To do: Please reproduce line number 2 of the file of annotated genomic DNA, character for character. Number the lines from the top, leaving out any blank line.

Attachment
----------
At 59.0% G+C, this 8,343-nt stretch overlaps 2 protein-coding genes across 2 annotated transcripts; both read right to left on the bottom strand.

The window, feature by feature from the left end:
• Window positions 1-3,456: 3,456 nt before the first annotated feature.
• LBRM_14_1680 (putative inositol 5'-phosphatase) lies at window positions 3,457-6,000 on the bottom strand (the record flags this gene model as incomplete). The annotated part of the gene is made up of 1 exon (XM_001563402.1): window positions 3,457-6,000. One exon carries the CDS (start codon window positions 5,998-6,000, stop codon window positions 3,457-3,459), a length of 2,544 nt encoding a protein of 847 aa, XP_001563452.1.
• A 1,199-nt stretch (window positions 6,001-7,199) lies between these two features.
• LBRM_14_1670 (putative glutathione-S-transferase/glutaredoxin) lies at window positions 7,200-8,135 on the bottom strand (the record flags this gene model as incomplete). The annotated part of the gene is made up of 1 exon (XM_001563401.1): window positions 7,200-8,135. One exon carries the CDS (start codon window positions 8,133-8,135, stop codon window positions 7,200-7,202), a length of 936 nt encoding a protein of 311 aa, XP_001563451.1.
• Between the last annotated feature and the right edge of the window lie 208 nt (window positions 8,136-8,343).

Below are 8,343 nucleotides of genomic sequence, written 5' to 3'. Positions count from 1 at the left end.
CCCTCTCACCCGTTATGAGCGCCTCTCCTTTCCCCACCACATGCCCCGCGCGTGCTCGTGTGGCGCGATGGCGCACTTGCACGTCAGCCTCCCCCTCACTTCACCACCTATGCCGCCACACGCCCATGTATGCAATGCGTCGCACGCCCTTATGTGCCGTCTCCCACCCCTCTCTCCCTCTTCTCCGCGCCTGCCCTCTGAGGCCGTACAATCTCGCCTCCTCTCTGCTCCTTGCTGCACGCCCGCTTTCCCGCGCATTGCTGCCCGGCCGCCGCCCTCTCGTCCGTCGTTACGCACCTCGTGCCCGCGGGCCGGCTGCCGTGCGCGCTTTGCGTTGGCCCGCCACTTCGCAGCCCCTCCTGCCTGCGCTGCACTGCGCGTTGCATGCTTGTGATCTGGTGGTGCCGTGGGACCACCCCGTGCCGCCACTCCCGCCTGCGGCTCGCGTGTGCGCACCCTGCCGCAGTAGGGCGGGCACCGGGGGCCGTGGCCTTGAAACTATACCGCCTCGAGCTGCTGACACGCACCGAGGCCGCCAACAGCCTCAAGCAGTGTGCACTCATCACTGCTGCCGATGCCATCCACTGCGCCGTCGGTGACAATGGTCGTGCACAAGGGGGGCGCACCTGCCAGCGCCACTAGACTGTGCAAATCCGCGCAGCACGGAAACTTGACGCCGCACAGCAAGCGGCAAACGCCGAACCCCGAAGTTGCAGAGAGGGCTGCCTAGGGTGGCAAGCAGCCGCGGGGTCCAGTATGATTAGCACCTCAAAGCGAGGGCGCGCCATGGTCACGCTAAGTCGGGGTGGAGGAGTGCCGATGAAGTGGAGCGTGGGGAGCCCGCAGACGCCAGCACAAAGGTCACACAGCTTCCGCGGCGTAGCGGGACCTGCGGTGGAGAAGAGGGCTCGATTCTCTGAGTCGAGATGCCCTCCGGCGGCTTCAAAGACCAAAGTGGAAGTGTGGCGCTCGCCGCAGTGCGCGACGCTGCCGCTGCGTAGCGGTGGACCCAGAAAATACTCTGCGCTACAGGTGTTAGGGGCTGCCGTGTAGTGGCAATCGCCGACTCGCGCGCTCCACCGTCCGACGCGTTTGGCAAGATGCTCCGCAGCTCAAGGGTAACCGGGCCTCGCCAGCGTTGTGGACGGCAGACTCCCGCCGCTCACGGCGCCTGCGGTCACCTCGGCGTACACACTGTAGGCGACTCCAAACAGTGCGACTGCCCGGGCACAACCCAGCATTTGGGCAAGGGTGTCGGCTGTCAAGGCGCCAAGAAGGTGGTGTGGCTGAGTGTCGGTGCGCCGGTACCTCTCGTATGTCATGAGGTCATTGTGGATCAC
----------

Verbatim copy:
The window, feature by feature from the left end: